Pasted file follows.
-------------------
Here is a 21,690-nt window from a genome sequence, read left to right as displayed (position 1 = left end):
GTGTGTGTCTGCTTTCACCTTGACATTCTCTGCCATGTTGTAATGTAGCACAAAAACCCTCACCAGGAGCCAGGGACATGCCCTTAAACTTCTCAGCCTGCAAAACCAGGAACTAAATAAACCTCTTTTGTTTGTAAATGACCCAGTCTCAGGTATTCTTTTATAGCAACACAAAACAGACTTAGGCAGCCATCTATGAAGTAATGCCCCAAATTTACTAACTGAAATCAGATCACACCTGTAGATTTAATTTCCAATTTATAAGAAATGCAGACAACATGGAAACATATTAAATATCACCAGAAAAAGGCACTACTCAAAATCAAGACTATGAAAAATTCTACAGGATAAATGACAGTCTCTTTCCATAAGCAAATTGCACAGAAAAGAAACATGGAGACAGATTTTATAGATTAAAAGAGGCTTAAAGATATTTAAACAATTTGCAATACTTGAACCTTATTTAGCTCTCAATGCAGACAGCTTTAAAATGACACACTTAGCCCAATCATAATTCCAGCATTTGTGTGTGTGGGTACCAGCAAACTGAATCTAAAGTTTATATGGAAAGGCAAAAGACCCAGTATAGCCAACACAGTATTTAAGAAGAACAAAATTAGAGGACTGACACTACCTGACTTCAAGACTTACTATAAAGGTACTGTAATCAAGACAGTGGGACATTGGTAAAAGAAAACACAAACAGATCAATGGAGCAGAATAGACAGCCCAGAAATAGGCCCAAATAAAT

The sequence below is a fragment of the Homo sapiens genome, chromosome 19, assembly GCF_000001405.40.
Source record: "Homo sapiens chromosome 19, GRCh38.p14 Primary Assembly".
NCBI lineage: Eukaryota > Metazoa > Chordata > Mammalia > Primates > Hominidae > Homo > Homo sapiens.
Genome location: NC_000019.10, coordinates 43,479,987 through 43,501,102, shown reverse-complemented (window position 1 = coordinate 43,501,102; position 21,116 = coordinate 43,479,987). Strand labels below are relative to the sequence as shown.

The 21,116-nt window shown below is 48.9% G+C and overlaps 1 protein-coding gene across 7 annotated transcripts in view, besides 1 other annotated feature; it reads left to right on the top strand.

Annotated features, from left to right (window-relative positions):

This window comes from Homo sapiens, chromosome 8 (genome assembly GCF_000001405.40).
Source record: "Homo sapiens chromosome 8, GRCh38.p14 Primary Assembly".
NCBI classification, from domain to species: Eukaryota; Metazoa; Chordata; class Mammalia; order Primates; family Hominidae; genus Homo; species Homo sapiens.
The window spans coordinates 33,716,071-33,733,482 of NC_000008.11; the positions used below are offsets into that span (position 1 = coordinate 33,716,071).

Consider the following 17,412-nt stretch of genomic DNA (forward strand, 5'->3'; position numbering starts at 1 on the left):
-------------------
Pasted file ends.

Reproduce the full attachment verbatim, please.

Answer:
Here is a 21,690-nt window from a genome sequence, read left to right as displayed (position 1 = left end):
GTGTGTGTCTGCTTTCACCTTGACATTCTCTGCCATGTTGTAATGTAGCACAAAAACCCTCACCAGGAGCCAGGGACATGCCCTTAAACTTCTCAGCCTGCAAAACCAGGAACTAAATAAACCTCTTTTGTTTGTAAATGACCCAGTCTCAGGTATTCTTTTATAGCAACACAAAACAGACTTAGGCAGCCATCTATGAAGTAATGCCCCAAATTTACTAACTGAAATCAGATCACACCTGTAGATTTAATTTCCAATTTATAAGAAATGCAGACAACATGGAAACATATTAAATATCACCAGAAAAAGGCACTACTCAAAATCAAGACTATGAAAAATTCTACAGGATAAATGACAGTCTCTTTCCATAAGCAAATTGCACAGAAAAGAAACATGGAGACAGATTTTATAGATTAAAAGAGGCTTAAAGATATTTAAACAATTTGCAATACTTGAACCTTATTTAGCTCTCAATGCAGACAGCTTTAAAATGACACACTTAGCCCAATCATAATTCCAGCATTTGTGTGTGTGGGTACCAGCAAACTGAATCTAAAGTTTATATGGAAAGGCAAAAGACCCAGTATAGCCAACACAGTATTTAAGAAGAACAAAATTAGAGGACTGACACTACCTGACTTCAAGACTTACTATAAAGGTACTGTAATCAAGACAGTGGGACATTGGTAAAAGAAAACACAAACAGATCAATGGAGCAGAATAGACAGCCCAGAAATAGGCCCAAATAAAT

The sequence below is a fragment of the Homo sapiens genome, chromosome 19, assembly GCF_000001405.40.
Source record: "Homo sapiens chromosome 19, GRCh38.p14 Primary Assembly".
NCBI lineage: Eukaryota > Metazoa > Chordata > Mammalia > Primates > Hominidae > Homo > Homo sapiens.
Genome location: NC_000019.10, coordinates 43,479,987 through 43,501,102, shown reverse-complemented (window position 1 = coordinate 43,501,102; position 21,116 = coordinate 43,479,987). Strand labels below are relative to the sequence as shown.

The 21,116-nt window shown below is 48.9% G+C and overlaps 1 protein-coding gene across 7 annotated transcripts in view, besides 1 other annotated feature; it reads left to right on the top strand.

Annotated features, from left to right (window-relative positions):

This window comes from Homo sapiens, chromosome 8 (genome assembly GCF_000001405.40).
Source record: "Homo sapiens chromosome 8, GRCh38.p14 Primary Assembly".
NCBI classification, from domain to species: Eukaryota; Metazoa; Chordata; class Mammalia; order Primates; family Hominidae; genus Homo; species Homo sapiens.
The window spans coordinates 33,716,071-33,733,482 of NC_000008.11; the positions used below are offsets into that span (position 1 = coordinate 33,716,071).

Consider the following 17,412-nt stretch of genomic DNA (forward strand, 5'->3'; position numbering starts at 1 on the left):